25 Oct 2020

Dairy me: vegan promise comes back to bite broadcaster

From Mediawatch, 9:03 am on 25 October 2020

In July, Duncan Garner promised to go vegan for a year if Labour was able to govern alone at the election. Following a flood of messages from people looking to hold him to account, he's keeping his word.

Duncan Garner announces he will be going vegan for a year.

Duncan Garner announces he will be going vegan for a year. Photo: Newshub

In the heady days of the 2005 general election campaign, Green MP Keith Locke made a promise he would live to regret.

He said if ACT leader Rodney Hide won Epsom, he would run through the streets of the electorate naked.

It seemed rash even at the time. Polls showed Hide on track for victory in Epsom, and he ended up winning the race handily.

Locke was forced to stick to his word, at least as best he could within the boundaries of New Zealand law and common decency.

He walked down Broadway on a Sunday afternoon, clothed only in body paint and a G-string. 

Since then, most New Zealand politicians and pundits have been reticent to put their bodies on the line in support of their pre-election predictions.

That is, until Duncan Garner set about delivering his usual 6.30am editorial on The AM Show one day in late-July.

"I'm so confident that Labour won't poll this high on the night, or even high enough to govern alone, that if I'm wrong and either happens, I promise to become a vegan for a year," he said.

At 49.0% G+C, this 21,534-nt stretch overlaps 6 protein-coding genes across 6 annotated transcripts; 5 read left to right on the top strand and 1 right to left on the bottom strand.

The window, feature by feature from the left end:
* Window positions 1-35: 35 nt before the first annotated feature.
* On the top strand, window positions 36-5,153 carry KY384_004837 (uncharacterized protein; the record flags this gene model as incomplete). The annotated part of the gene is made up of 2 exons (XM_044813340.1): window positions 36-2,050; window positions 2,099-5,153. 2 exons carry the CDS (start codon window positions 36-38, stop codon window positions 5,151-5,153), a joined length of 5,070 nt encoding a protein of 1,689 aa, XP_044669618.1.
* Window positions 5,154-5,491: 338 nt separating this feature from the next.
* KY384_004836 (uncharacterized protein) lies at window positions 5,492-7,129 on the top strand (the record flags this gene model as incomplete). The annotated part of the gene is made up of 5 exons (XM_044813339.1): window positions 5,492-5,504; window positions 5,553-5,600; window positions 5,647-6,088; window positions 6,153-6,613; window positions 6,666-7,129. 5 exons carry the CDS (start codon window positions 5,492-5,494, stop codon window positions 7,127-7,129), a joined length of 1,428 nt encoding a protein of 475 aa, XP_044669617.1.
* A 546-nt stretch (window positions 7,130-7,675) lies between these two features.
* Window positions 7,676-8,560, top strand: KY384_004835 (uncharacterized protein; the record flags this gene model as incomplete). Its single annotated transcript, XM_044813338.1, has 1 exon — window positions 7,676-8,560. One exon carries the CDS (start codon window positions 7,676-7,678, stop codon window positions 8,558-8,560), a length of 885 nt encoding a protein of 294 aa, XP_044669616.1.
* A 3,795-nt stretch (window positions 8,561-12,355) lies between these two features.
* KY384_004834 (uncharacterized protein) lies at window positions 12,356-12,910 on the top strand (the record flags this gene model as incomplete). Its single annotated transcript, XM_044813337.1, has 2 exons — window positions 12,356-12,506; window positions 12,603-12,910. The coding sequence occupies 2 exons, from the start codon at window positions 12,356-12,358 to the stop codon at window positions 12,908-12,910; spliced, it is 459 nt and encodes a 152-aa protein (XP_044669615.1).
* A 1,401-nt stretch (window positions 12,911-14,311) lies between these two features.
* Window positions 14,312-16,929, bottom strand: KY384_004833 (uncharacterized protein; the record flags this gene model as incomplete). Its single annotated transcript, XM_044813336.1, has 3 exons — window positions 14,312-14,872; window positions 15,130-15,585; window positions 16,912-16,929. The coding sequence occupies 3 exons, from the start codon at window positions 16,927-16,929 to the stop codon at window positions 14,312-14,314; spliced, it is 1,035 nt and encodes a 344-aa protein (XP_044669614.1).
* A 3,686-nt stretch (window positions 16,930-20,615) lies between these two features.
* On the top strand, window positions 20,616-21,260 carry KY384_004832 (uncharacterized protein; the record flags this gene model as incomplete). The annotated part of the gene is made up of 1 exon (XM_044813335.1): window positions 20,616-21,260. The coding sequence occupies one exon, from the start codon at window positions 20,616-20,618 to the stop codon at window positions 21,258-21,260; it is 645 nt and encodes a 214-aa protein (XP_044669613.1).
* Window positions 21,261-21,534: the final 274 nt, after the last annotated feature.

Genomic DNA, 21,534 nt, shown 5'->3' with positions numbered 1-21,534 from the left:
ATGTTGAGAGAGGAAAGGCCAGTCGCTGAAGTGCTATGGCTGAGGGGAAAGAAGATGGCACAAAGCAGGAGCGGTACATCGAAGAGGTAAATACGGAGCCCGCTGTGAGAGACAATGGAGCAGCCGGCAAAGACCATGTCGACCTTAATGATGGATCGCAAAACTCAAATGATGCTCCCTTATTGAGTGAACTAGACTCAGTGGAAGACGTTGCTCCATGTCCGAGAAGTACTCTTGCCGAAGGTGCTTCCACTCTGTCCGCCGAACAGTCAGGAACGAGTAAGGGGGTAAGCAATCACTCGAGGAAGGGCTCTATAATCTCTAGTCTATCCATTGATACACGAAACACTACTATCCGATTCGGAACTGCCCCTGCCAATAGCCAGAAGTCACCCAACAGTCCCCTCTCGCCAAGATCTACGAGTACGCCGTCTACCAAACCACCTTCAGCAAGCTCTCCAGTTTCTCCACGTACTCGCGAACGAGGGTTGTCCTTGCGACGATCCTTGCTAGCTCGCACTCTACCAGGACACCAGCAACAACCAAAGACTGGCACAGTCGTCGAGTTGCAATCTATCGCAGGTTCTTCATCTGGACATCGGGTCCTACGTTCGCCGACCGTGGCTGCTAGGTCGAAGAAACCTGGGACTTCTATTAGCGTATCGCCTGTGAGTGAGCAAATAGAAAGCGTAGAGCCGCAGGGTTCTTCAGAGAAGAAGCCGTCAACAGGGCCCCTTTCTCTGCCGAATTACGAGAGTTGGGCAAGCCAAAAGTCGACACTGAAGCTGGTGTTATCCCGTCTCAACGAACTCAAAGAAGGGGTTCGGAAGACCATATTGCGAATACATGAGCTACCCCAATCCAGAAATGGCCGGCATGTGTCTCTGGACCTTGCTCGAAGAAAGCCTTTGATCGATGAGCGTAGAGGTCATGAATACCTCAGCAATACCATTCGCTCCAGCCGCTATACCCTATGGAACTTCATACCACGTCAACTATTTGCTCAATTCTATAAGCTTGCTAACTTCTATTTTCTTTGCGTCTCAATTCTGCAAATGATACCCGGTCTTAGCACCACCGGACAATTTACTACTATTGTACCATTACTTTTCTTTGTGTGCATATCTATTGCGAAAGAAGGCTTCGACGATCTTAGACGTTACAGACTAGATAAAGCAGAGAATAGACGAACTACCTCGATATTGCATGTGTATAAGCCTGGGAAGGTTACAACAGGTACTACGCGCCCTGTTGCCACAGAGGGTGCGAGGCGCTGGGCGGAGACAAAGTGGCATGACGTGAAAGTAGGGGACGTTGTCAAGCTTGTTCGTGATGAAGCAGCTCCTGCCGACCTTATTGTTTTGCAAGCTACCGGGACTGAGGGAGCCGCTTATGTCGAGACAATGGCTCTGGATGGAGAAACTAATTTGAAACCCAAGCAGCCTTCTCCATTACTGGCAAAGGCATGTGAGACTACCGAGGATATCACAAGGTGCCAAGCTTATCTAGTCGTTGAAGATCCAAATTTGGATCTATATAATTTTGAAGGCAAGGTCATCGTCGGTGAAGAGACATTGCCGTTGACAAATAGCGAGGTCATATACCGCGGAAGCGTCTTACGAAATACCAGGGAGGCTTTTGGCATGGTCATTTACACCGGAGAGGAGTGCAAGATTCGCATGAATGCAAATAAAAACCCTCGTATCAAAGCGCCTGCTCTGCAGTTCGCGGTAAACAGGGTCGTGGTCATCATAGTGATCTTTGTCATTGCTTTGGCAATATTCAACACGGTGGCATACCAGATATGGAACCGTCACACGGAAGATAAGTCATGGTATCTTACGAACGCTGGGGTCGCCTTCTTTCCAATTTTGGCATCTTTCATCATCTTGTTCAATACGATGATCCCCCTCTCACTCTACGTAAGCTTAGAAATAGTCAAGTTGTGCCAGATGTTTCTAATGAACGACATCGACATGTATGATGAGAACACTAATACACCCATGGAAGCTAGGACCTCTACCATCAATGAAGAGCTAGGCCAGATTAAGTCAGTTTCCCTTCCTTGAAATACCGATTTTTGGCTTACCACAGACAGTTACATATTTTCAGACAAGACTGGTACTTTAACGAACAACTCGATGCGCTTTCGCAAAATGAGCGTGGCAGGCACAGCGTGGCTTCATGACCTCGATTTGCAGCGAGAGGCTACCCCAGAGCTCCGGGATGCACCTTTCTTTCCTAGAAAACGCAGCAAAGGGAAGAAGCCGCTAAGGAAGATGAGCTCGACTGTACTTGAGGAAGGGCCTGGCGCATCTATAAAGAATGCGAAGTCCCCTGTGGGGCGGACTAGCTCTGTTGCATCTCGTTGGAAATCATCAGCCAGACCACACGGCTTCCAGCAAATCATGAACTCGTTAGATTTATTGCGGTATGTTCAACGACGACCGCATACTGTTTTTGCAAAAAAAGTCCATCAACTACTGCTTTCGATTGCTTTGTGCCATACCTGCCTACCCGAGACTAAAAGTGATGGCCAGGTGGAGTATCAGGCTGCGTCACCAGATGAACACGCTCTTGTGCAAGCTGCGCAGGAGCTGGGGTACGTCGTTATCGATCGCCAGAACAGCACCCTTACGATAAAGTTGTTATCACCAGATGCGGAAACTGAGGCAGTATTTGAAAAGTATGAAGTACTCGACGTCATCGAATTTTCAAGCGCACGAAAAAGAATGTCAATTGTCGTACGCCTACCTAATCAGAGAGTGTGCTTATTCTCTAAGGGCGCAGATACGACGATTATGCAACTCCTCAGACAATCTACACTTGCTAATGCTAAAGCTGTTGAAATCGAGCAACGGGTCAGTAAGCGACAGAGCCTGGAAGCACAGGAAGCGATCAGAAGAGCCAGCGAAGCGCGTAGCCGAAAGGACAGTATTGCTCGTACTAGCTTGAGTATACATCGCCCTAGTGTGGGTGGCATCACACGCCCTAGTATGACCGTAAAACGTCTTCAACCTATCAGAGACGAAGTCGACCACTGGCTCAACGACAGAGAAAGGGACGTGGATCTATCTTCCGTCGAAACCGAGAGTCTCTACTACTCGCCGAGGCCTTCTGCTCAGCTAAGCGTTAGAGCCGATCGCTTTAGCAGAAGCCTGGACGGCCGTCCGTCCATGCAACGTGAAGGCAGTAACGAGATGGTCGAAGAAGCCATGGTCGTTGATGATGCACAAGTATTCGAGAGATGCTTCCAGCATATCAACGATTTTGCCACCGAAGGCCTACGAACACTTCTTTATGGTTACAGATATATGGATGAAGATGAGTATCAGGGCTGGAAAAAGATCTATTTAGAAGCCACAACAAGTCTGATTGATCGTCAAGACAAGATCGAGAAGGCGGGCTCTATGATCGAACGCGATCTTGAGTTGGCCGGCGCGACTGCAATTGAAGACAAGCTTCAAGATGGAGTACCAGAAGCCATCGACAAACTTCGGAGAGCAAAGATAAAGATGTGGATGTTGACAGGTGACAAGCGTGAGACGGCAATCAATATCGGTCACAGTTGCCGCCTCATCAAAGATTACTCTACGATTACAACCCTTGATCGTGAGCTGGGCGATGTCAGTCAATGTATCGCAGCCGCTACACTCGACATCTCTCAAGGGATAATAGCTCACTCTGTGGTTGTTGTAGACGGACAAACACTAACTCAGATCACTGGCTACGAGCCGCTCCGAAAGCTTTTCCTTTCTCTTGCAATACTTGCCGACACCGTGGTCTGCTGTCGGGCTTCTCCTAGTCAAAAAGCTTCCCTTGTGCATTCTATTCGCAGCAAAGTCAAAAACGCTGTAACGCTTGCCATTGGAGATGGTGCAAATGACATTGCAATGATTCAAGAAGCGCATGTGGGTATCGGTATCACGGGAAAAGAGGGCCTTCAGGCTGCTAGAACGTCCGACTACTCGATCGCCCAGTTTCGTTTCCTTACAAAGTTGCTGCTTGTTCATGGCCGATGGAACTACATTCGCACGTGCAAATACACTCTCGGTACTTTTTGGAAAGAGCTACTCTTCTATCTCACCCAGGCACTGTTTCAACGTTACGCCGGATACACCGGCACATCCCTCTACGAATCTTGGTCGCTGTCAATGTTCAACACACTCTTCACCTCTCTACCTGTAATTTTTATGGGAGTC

When Garner made that promise in July, Newshub’s Reid-Research poll was showing Labour on 60.9 percent support.

Fast forward to election night. Labour supporters are overjoyed at their preferred party winning an outright majority of seats in Parliament.

But on social media another subplot was playing out: people are calling for Garner to keep his word.

This week, The AM Show host conceded to the people holding him to account, and said he would be going vegan for a year.

The new lifestyle is fine so far, mainly thanks to the support and advice he's received from people across the country, he says.

Despite his self-inflicted lifestyle change, he won't be backing away from delivering risky, and sometimes wrong, political opinions.

"There will always be times when you get it wrong. You can't always be 100 percent right. [At RNZ] right now there will be people who are 100 percent wrong," he says. "This time it's quite a high-profile event. But journalists who think they're never wrong are journalists who simply aren't worth listening to."

Garner says he respects the efforts of the citizen journalists who demanded accountability.

"You can't sit here every day and be a guy that holds people to account and demands things from others if you go at the first opportunity and ignore a pledge or promise you make yourself."

Mediawatch will be periodically checking in to find out whether Garner has kept his commitment to veganism.